Warning: Conan, the new action adventure from THQ for PS3 and Xbox 360, may contain scenes of a sexual nature. In fact, it most definitely will contain scenes of a sexual nature according to Tom Smith, who's working as creative manager on the game.
"We're going all out on the M-rating," he says proudly - but don't expect Conan to go round jumping on women or putting things in their drinks in dodgy prehistoric nightclubs. "If you read the stories, Conan's actually a pretty nice guy, especially with the ladies. He won't force himself on maidens; he would consider that to be rude."
Which sounds a bit odd, for a Barbarian - you can't help wondering if he also has a thing about coasters. But let's not forget, Conan's still very much into slicing people's tummies open and popping their heads on spikes, something which Smith says the development team is keen to emphasise in the game.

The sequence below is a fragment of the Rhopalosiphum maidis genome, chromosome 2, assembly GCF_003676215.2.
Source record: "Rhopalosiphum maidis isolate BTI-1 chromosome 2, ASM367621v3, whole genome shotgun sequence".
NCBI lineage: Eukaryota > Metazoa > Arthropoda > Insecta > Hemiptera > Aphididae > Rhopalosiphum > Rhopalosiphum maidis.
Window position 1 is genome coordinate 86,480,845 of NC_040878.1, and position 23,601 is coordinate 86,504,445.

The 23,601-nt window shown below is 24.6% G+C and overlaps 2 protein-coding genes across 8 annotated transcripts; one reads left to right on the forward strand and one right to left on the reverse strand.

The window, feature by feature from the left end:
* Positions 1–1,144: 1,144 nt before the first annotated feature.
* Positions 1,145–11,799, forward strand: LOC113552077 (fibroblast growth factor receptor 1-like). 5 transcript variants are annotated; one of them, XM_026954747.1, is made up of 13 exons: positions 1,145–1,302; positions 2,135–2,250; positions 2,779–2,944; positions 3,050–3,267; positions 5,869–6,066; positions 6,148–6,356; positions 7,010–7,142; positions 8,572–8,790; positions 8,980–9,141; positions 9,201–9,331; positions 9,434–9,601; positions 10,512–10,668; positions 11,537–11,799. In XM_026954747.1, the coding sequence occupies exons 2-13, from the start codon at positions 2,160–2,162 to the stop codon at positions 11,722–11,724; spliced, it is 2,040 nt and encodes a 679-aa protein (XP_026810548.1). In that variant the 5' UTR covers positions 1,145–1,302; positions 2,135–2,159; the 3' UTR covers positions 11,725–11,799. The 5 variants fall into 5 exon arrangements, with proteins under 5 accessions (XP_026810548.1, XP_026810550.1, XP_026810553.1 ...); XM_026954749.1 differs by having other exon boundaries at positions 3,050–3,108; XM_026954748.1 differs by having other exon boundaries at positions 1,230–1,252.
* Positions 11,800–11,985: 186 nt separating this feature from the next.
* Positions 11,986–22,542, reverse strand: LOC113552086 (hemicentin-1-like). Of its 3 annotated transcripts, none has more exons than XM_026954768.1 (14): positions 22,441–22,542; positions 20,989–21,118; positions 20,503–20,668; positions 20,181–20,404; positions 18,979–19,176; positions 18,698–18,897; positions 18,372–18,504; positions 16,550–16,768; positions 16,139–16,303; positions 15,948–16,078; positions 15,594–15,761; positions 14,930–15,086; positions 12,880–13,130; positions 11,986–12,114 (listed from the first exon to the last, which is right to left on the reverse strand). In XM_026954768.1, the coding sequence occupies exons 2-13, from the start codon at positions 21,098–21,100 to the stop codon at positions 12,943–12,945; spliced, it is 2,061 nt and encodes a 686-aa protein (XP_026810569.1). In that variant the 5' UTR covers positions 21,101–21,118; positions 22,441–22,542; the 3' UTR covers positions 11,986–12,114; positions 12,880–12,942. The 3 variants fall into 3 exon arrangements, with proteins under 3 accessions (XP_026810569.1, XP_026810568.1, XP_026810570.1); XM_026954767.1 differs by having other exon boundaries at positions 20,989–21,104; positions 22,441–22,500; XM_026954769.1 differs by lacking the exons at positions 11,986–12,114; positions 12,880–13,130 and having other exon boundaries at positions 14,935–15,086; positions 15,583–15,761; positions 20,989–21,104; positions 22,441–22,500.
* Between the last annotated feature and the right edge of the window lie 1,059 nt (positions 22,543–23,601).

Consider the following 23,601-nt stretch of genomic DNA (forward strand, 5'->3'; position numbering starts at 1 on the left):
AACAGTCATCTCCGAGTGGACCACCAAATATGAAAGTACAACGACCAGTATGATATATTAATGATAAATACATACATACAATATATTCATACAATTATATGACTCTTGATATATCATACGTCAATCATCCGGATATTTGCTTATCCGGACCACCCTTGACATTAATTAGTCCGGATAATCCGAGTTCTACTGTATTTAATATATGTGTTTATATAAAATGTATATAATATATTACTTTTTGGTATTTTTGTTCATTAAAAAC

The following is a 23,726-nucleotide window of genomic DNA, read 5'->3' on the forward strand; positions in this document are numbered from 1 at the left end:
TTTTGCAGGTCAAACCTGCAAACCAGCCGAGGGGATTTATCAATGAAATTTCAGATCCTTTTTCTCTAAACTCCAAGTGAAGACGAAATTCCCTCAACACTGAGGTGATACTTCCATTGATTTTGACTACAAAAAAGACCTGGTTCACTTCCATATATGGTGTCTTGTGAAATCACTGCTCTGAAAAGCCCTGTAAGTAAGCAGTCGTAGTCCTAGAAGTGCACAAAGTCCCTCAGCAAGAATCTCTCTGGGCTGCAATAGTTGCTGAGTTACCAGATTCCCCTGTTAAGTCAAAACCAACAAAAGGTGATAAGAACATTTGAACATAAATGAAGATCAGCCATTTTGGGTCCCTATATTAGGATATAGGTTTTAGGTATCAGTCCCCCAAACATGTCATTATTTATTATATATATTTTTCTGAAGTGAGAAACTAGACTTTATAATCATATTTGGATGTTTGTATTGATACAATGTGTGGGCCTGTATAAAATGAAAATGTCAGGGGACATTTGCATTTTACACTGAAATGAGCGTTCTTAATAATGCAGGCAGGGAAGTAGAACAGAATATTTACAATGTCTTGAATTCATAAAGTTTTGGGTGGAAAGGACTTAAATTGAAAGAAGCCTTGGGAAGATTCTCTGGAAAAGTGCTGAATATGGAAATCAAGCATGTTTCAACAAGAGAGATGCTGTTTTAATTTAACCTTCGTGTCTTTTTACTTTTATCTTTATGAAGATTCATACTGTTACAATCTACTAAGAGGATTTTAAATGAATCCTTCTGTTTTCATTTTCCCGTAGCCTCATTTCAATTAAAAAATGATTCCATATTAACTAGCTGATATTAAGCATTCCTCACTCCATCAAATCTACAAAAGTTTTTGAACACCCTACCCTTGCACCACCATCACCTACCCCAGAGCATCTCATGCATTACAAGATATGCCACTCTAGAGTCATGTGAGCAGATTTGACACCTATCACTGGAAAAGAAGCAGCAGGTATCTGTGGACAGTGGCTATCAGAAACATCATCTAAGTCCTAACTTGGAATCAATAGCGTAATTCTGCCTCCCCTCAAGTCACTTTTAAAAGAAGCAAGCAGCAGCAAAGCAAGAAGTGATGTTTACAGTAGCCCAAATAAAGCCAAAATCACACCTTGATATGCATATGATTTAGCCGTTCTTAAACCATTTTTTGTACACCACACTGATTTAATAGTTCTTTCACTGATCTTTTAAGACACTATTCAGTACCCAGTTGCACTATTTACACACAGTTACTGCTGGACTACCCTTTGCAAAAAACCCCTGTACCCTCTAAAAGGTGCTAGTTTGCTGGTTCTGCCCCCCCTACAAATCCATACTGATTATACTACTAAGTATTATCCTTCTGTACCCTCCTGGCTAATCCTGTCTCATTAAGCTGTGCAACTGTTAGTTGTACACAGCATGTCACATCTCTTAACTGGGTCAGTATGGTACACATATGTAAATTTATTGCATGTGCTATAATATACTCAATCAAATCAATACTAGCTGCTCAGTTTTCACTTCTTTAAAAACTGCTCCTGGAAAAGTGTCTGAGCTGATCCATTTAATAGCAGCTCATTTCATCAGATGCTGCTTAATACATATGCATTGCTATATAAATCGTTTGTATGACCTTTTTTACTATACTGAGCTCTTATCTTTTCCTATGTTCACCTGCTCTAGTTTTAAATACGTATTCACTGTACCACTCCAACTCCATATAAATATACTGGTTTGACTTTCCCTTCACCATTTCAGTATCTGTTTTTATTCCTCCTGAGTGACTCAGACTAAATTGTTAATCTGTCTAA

"It's very violent and very gory... It's an action adventure game with a strong focus on the action, the killing, the chopping of things in half and that kind of stuff," he explains.
Push the buttons
Action adventure with an emphasis on combat? Isn't that just a fancy way of saying button masher?
"We want to be friendly to the button mashers, because I think a large number of people who come into the game will start off that way. But we really want to build and encourage the player to experiment beyond that," Smith says.
So, the buttons you, well, mash will do different things depending on the type of fighting style you choose to develop. You'll start out with around 25 moves, but there are more than 100 to unlock, from grapples and stuns to sweeping hits and dual-wield slashes.
"The foundation of the game is the combat system and the number of options within it. The biggest downfall of the genre is repetition of fighting the same guys the same way throughout the entire game, so we really wanted to try very hard to avoid that," Smith explains.
"You can choose to focus on one of the weapon sets a little more and if you like fighting with a certain weapon, you can build upon that. Within each move tree there are enough options to keep you going for a long time."